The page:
SOIL AND WATER CONSERVATION FOR NORTHWESTERN IRRIGATED AGRICULTURE
Location: Northwest Irrigation and Soils Research
Title: Nitrogen Availability From Manure in Years Following a One-Time Application
Submitted to: Proceedings of the Idaho Nutrient Management Conference
Publication Type: Proceedings
Publication Acceptance Date: February 2, 2012
Publication Date: March 6, 2012
Citation: Lentz, R.D., Lehrsch, G.A. 2012. Nitrogen Availability From Manure in Years Following a One-Time Application. In: A. Moore and M. M. Marti, editors. Proceedings of the Idaho Nutrient Management Conference, Jerome, Idaho. March 6, 2012, University of Idaho Extension, Twin Falls, Idaho. 6: p. 61-67.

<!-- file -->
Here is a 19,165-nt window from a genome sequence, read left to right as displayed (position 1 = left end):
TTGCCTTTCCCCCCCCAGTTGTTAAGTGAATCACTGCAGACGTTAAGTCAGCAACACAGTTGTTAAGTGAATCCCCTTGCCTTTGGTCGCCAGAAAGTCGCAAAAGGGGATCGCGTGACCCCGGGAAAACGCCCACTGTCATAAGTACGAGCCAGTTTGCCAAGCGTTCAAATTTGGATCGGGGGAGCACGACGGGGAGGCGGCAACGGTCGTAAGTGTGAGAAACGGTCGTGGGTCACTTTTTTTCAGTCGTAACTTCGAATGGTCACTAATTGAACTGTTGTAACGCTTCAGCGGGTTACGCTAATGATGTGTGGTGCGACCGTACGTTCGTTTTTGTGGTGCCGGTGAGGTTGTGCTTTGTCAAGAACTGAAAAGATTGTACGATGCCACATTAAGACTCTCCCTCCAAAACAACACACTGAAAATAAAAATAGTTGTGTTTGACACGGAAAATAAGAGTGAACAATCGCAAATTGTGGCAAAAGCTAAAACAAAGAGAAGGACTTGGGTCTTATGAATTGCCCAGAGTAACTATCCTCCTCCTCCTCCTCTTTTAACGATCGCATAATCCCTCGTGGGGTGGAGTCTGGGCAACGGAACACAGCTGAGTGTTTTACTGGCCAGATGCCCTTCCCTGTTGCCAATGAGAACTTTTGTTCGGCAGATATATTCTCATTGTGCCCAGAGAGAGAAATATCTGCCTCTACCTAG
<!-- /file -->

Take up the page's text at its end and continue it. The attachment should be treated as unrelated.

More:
Manure from the semiarid West’s dairy industries is a rich nutrient source, but its use for crops can be problematic because soil N availability from manure may vary substantially depending on the year of application. Experimental plots established in Idaho on a Portneuf silt loam (coarse silty, mixed, superactive, mesic Durinodic Xeric Haplocalcid) included six manure treatments and two non-manure treatments with four replicates. The six manure treatments included combinations of two manure rates, Man-1x (277 lbs total N/ac) and Man-3x (866 lbs total N/ac) applied in the fall either 1, 2, or 3 years previously. The two non-manure treatments were urea fertilizer applied per soil test (Fert) and a control with no amendment. We measured net N mineralization (0-12 in) in the plots using buried bags in 2006, 2007, and 2009 for a sprinkler-irrigated barley, sugarbeet, and dry bean crop, respectively. This resulted in i) two years of net N mineralization data for each manure rate applied 1, 2, or 3 years prior to measurement; and ii) one year of data for each manure rate applied 4 or 5 years previous to the measurement year. A 5-year decay series for each of the two manure rates was derived from functions fitted to the net N mineralization data, expressed as a fraction of total manure-N applied. The decay series (y1-y5) for the manure-1x treatment was 0.23, 0.12, 0.10, 0.09, and 0.08 while that for the manure-3x rate was 0.20, 0.08, 0.05, 0.04, and 0.03. Soil at the 12-to-24-in depth contributed up to 28% of the total N mineralized in the 0-to-60-cm soil layer of manure-amended soils in the 3rd year after application, with lesser amounts contributed in earlier years due to immobilization. The efficacy of N mineralization processes decreased as the manure application increased, thus using a single decay series to predict N availability across a range of manure application rates could lead to substantial estimation errors.